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3

Try this: #!/bin/bash while :; do ping -c 1 8.8.8.8 >/dev/null 2>&1 if [ $? = 0 ]; then break else echo 'No internet' fi sleep 1 done mpg123 /home/user/file.mp3 It will show you 'no internet' message if there is no ping response. And if it gets the response it will execute your command and quit.


2

You can use timeout command to run your command or script in a given timeout. Something similar to this: timeout 10m command Which waits for the command to finish withing 10 minutes otherwise kills it and exits with status 124. Then you can check exit status of timeout and print the appropriate message based on it. See here for more: timeout manpage. If ...


2

There are two possible cases: you have ordered from both ISPs the fixed IPs (or ranges) and you made a special arrangement with ISP that handles your outbound traffic to allow the traffic from your site that has different source IP addresses in IP packets than this ISP provided to you. Also, most likely, this ISP would request a proof from you that these ...


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You can ssh into the Pi with pi@hostname.local. hostname.local works in most places you would use an IP Address, although there are a few exceptions e.g. rsync. This assumes that avahi is running, which should be the case for recent installations of Raspbian


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It could be done on a distributed system but that's not likely the case as it would make it more expensive and complicated to run. Even with a distributed system, you could never have enough servers to be perfectly aware of specific network outages. Furthermore, your total load and bandwidth would always be in function of the number of servers, which is ...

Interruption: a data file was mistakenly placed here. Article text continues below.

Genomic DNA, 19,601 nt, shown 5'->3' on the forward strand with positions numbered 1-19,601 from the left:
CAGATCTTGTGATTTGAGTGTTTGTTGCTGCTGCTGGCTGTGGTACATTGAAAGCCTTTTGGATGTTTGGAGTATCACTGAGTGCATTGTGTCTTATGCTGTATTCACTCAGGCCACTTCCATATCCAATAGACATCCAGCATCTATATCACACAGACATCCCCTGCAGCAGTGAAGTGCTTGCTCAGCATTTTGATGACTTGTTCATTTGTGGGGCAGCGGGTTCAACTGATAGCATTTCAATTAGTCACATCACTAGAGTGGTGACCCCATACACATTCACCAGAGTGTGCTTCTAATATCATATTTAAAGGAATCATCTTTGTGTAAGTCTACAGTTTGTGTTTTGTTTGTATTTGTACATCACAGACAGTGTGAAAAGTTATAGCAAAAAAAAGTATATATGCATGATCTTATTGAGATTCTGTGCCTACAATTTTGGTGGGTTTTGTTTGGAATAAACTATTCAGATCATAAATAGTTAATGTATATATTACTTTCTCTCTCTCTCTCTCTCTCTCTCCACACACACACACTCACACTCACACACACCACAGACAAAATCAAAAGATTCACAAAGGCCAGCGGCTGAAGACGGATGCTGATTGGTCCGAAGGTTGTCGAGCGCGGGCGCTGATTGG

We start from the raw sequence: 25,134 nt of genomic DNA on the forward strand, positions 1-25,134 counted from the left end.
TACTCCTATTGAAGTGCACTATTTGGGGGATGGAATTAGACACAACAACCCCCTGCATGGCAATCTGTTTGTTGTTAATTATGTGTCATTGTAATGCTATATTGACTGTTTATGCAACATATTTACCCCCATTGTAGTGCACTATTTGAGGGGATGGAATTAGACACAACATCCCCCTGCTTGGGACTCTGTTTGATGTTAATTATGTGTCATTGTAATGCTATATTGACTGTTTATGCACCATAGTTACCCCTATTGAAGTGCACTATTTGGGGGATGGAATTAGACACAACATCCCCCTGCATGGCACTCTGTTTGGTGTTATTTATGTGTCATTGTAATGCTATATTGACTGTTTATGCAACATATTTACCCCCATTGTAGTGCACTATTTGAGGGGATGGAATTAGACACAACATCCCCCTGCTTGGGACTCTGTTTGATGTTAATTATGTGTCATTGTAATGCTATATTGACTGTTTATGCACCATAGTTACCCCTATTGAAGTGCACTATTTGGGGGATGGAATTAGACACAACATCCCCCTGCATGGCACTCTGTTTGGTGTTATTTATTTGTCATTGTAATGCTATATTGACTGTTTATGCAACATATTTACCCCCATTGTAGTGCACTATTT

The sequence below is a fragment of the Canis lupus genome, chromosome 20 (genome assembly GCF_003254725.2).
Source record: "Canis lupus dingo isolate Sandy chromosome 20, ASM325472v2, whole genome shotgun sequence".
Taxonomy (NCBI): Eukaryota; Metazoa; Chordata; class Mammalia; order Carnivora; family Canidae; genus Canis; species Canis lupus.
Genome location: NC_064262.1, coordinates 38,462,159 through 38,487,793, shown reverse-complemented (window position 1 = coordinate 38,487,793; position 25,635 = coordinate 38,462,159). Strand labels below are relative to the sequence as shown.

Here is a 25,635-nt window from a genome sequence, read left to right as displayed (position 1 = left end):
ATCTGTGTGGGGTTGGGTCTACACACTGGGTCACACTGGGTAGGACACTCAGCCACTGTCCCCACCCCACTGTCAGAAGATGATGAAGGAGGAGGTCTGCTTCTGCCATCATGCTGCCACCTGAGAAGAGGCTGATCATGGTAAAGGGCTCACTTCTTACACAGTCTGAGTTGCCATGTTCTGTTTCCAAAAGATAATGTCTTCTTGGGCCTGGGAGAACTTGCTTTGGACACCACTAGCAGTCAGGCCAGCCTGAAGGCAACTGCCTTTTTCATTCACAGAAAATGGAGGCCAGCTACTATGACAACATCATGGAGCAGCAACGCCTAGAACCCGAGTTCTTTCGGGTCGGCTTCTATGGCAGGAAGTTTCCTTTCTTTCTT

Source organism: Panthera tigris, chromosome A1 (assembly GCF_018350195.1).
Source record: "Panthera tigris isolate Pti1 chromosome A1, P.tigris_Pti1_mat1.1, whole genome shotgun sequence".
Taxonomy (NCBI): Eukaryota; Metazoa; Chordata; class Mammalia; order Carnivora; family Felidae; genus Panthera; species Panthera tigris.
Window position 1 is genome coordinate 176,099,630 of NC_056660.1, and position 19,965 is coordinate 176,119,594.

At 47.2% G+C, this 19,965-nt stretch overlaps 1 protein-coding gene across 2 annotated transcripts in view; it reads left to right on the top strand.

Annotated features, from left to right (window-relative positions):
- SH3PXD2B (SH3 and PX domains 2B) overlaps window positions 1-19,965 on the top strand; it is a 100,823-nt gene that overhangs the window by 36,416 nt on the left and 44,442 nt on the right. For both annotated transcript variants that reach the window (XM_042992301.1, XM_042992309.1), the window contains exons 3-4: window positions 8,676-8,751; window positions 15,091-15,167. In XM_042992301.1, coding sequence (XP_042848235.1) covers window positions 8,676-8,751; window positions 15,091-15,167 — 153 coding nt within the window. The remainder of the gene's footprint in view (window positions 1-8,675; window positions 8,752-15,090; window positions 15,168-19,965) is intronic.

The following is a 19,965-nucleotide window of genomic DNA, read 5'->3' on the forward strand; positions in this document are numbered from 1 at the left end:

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It's possible that your router tells the others to send directly, with an ICMP redirect packet. Since they are all on the same network, it knows this should be possible. I set up routes like yours between three Linux machines (mach1 <-> mach3 <-> mach2), and tested with a ping: mach1# ping mach2 PING mach2 (x.x.x.237) 56(84) bytes of data. From ...


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There's nothing particularly wrong with that setup. You'll use a PPTP client to connect to the VPN provider in Sweden, first. Then route all traffic across that connection. When it's working, launch the second VPN client —I believe you said it was OpenVPN? This will be easier to keep track of if you're using different VPN protocols, but not fundamentally ...


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It comes from your provider's internal DNS server at 192.168.74.2. That DNS server is most likely configured in /etc/resolv.conf unless you already have bind running on your machine.


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I used dhcpdump when I was testing DHCP. It will dump both sides of the DHCP transaction. If you leave it running it will log the options passed. You may want to restart your DHCP client to see the initial negotiation. The renewal request should contain all the running configuration.


1

You could periodically ping a website and execute your command when ping returns success. Something like the following... result=1 while [ $result -ne 0 ] do ping -c 1 www.google.com result=$? sleep 5 done mpg123 /home/user/file.mp3



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